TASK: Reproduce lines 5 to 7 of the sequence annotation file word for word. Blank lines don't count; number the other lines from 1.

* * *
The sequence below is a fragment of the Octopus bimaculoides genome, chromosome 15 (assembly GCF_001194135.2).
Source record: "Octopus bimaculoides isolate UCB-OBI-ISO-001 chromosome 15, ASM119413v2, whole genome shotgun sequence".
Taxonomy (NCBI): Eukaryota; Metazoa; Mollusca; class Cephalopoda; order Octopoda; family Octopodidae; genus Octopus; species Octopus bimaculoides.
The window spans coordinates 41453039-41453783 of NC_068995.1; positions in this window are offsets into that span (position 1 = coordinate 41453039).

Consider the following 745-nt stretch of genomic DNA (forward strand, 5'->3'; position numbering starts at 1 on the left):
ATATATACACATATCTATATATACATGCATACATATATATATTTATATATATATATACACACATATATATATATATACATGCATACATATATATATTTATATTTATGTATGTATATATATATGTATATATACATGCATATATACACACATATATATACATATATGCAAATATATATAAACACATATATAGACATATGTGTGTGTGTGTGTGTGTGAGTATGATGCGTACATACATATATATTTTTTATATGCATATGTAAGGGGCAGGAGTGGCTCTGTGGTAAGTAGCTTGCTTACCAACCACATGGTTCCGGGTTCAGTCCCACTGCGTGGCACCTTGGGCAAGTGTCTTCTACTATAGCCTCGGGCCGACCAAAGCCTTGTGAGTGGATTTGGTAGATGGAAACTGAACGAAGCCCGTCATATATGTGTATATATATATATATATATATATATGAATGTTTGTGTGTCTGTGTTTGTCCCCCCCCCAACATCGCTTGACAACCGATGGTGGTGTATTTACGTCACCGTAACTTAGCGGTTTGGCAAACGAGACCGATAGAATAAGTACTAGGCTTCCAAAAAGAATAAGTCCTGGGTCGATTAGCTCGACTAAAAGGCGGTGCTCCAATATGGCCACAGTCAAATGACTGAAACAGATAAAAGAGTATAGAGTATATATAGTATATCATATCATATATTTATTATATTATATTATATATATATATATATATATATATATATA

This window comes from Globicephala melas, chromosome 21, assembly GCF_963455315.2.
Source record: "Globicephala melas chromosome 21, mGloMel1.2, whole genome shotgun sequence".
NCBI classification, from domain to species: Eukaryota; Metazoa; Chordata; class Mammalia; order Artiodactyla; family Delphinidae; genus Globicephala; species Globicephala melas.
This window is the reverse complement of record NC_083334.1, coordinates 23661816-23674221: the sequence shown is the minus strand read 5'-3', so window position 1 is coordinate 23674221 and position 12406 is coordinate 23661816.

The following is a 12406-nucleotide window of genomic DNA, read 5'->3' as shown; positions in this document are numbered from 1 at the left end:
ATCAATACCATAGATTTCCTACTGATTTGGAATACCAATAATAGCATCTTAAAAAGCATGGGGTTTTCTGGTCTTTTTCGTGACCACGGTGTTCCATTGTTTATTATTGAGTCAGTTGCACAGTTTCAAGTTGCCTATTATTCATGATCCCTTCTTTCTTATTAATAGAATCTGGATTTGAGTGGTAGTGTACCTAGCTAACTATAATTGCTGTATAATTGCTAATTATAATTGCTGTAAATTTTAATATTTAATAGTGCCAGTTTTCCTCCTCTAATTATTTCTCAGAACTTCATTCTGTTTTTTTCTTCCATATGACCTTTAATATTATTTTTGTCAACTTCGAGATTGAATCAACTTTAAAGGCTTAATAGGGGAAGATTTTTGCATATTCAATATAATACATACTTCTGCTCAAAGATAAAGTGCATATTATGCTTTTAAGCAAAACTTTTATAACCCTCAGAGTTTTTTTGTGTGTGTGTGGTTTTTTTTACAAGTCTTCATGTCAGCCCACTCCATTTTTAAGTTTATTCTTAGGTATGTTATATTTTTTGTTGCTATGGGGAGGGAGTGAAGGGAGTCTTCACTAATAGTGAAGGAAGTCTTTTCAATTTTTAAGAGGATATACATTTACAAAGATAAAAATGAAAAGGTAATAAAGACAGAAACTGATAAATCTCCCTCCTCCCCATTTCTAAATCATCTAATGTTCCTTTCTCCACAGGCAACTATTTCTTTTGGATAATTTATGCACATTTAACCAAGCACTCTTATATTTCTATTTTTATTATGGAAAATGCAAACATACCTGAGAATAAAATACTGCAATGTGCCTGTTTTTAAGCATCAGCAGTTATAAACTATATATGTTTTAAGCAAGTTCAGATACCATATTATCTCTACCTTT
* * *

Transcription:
Consider the following 745-nt stretch of genomic DNA (forward strand, 5'->3'; position numbering starts at 1 on the left):
ATATATACACATATCTATATATACATGCATACATATATATATTTATATATATATATACACACATATATATATATATACATGCATACATATATATATTTATATTTATGTATGTATATATATATGTATATATACATGCATATATACACACATATATATACATATATGCAAATATATATAAACACATATATAGACATATGTGTGTGTGTGTGTGTGTGAGTATGATGCGTACATACATATATATTTTTTATATGCATATGTAAGGGGCAGGAGTGGCTCTGTGGTAAGTAGCTTGCTTACCAACCACATGGTTCCGGGTTCAGTCCCACTGCGTGGCACCTTGGGCAAGTGTCTTCTACTATAGCCTCGGGCCGACCAAAGCCTTGTGAGTGGATTTGGTAGATGGAAACTGAACGAAGCCCGTCATATATGTGTATATATATATATATATATATATATGAATGTTTGTGTGTCTGTGTTTGTCCCCCCCCCAACATCGCTTGACAACCGATGGTGGTGTATTTACGTCACCGTAACTTAGCGGTTTGGCAAACGAGACCGATAGAATAAGTACTAGGCTTCCAAAAAGAATAAGTCCTGGGTCGATTAGCTCGACTAAAAGGCGGTGCTCCAATATGGCCACAGTCAAATGACTGAAACAGATAAAAGAGTATAGAGTATATATAGTATATCATATCATATATTTATTATATTATATTATATATATATATATATATATATATATATA

This window comes from Globicephala melas, chromosome 21, assembly GCF_963455315.2.